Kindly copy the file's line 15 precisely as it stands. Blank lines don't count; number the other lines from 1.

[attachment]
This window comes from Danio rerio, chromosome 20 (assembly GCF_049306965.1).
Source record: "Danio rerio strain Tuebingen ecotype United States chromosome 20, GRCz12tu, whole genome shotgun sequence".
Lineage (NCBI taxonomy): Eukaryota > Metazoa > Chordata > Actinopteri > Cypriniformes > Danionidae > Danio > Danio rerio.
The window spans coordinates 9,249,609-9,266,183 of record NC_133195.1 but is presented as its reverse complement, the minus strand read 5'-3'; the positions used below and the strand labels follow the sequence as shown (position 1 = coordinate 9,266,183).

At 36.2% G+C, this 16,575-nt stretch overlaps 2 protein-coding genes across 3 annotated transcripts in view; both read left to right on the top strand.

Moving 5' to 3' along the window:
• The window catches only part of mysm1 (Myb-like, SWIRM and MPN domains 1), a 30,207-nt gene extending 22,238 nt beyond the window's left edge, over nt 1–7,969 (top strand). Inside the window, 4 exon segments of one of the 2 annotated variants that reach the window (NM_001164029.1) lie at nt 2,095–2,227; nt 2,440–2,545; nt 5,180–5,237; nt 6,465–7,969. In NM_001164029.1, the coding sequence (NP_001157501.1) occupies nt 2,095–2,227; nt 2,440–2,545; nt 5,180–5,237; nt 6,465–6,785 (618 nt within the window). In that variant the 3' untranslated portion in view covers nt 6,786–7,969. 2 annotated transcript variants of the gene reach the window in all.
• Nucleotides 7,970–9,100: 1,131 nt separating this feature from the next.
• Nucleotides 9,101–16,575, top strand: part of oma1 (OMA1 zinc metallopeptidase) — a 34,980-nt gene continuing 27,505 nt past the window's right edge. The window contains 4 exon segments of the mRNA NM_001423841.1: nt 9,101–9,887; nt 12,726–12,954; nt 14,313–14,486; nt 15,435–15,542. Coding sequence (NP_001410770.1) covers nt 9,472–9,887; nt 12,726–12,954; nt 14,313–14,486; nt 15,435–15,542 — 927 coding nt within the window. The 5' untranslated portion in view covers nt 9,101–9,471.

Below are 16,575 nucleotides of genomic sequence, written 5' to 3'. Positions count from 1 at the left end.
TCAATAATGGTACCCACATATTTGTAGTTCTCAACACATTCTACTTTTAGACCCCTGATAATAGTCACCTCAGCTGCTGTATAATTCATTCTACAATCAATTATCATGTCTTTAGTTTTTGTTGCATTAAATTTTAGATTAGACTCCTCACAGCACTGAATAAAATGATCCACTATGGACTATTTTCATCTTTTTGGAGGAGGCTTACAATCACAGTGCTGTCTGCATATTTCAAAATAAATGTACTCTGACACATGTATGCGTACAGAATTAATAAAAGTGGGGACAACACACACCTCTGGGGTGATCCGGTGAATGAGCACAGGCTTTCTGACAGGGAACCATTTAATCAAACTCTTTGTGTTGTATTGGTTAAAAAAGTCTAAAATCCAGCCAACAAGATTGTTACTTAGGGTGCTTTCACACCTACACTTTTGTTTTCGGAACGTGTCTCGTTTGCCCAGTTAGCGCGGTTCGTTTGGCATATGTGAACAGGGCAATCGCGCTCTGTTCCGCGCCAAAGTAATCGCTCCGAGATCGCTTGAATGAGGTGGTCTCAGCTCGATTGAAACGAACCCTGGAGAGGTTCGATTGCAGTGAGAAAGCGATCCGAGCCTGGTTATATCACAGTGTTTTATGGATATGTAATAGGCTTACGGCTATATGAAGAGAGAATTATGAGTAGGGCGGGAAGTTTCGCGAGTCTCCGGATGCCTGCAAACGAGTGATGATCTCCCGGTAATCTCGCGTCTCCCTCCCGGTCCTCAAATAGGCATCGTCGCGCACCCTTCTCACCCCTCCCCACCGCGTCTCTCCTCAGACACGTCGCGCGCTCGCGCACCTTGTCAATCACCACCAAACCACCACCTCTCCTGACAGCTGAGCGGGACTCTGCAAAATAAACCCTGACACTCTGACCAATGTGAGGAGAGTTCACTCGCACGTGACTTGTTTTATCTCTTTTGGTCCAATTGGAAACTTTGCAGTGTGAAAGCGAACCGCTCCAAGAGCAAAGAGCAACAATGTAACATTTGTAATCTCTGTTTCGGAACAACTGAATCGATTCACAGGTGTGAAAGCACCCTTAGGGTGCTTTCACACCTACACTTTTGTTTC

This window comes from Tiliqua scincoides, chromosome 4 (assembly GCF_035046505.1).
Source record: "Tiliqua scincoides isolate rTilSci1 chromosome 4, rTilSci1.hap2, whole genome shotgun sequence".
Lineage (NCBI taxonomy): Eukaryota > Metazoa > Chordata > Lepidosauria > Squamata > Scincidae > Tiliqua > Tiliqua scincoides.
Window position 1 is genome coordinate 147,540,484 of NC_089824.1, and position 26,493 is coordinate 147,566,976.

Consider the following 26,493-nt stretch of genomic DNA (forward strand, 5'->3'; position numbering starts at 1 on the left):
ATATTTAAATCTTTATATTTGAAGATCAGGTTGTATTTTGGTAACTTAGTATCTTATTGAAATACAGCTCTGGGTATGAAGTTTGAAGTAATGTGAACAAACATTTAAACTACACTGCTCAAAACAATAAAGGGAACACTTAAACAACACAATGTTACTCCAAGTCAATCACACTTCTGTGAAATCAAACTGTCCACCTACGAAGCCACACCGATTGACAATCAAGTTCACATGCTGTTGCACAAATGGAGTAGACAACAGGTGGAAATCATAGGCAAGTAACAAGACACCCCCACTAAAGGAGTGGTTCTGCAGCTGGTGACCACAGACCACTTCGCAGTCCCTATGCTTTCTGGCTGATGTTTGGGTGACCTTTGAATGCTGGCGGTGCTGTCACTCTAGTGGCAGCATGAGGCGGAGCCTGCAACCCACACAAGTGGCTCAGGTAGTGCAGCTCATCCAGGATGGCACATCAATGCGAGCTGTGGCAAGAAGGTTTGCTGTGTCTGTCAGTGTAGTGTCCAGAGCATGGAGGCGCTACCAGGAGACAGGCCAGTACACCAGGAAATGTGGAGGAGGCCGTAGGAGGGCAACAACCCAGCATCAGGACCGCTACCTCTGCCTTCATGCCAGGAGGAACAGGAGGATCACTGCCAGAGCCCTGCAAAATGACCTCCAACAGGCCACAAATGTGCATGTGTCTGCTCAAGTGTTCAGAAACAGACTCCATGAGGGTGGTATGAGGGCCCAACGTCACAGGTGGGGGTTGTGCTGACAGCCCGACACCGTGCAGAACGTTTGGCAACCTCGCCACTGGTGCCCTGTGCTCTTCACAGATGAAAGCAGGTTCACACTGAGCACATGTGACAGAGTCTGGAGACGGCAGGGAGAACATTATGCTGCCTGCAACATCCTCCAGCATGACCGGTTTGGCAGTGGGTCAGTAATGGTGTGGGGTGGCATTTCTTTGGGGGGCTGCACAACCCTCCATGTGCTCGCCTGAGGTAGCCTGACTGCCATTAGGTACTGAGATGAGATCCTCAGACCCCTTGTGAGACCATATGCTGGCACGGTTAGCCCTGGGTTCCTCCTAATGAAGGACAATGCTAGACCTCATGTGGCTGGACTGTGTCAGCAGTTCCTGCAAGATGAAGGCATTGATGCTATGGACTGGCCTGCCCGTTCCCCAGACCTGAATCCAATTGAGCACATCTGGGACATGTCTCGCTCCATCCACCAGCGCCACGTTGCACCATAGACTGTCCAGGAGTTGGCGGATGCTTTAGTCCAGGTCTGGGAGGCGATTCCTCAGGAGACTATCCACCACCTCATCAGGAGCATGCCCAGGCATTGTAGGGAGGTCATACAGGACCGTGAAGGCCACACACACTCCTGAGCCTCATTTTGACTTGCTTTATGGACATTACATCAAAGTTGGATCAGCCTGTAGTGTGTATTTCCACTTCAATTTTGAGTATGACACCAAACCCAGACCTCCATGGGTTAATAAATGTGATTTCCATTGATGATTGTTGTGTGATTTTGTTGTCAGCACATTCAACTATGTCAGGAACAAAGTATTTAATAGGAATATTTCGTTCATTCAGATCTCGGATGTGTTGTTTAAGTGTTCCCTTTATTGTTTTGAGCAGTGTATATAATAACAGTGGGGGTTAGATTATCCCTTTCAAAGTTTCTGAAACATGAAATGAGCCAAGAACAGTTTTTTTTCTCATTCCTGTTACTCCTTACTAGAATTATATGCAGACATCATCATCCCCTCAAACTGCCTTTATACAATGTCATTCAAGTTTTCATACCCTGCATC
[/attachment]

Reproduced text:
Window position 1 is genome coordinate 147,540,484 of NC_089824.1, and position 26,493 is coordinate 147,566,976.